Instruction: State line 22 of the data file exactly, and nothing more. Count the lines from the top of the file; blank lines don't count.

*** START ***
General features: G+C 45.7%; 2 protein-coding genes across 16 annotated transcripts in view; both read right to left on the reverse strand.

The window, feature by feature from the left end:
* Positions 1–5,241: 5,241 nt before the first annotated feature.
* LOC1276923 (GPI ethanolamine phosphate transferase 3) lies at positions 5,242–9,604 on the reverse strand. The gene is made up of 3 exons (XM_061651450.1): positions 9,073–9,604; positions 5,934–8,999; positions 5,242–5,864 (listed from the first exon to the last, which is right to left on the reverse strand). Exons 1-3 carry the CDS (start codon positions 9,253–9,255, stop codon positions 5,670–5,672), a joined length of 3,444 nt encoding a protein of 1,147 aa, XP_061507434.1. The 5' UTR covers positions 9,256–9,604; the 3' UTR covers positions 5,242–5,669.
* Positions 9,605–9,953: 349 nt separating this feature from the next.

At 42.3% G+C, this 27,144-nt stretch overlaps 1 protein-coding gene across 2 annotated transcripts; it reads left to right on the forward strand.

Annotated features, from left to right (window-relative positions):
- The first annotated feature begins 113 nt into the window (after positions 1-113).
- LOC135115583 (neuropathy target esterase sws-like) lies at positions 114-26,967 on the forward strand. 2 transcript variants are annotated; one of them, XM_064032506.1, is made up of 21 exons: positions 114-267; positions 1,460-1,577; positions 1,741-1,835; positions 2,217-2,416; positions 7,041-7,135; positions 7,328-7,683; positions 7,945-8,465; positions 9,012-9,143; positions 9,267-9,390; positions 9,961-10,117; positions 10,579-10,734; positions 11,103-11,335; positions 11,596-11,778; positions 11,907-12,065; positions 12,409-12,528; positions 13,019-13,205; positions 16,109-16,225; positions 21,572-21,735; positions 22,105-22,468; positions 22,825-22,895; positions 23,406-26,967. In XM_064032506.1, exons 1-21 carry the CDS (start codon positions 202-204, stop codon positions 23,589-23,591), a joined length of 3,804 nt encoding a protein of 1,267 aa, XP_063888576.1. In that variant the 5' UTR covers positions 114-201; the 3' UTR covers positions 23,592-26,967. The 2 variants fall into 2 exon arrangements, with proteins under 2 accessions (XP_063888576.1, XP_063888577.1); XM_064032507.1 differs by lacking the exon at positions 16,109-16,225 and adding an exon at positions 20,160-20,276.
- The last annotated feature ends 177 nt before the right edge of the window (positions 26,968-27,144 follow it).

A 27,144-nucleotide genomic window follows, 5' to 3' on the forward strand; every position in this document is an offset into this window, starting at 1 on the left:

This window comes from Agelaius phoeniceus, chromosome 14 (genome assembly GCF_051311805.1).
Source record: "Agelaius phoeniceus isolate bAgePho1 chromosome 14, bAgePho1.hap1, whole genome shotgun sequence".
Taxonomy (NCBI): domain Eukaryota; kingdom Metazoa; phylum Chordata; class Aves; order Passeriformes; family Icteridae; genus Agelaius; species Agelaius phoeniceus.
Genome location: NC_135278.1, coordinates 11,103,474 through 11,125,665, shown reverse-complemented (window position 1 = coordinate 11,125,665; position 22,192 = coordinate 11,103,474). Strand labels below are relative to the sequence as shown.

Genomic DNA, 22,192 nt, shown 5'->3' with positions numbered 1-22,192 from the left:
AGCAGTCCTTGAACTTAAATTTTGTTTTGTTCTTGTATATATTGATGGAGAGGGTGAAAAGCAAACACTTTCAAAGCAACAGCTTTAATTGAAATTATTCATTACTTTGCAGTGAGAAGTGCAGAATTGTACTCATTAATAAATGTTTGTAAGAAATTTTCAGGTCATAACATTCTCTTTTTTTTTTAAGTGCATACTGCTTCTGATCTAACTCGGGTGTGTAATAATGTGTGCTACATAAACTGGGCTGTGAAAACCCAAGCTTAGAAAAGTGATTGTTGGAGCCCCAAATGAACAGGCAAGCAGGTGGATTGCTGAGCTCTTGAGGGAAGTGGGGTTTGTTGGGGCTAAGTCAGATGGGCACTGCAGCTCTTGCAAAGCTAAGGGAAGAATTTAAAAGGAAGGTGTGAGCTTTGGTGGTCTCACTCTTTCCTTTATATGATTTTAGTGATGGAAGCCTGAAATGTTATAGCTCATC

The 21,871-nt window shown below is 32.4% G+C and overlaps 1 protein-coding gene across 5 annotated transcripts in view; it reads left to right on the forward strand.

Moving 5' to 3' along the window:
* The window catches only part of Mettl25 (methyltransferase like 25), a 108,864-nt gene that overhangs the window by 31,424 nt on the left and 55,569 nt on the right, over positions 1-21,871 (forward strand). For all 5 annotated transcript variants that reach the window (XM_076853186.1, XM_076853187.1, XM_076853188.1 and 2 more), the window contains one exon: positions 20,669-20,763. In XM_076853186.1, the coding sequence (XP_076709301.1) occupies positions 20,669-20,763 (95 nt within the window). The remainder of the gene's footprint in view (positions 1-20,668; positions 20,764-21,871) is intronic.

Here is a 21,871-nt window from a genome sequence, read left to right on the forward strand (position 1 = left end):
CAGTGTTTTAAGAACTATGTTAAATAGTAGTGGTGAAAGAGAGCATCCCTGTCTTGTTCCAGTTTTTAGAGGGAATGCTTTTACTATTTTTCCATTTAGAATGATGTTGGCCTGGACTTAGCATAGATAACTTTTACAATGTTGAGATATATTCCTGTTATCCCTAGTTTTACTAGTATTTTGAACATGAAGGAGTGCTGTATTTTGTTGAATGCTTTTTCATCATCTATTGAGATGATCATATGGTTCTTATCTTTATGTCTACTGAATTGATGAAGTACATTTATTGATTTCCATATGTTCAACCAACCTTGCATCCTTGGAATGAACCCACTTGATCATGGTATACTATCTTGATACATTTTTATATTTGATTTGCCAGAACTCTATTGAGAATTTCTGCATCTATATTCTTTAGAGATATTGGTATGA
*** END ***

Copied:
CAGTGTTTTAAGAACTATGTTAAATAGTAGTGGTGAAAGAGAGCATCCCTGTCTTGTTCCAGTTTTTAGAGGGAATGCTTTTACTATTTTTCCATTTAGAATGATGTTGGCCTGGACTTAGCATAGATAACTTTTACAATGTTGAGATATATTCCTGTTATCCCTAGTTTTACTAGTATTTTGAACATGAAGGAGTGCTGTATTTTGTTGAATGCTTTTTCATCATCTATTGAGATGATCATATGGTTCTTATCTTTATGTCTACTGAATTGATGAAGTACATTTATTGATTTCCATATGTTCAACCAACCTTGCATCCTTGGAATGAACCCACTTGATCATGGTATACTATCTTGATACATTTTTATATTTGATTTGCCAGAACTCTATTGAGAATTTCTGCATCTATATTCTTTAGAGATATTGGTATGA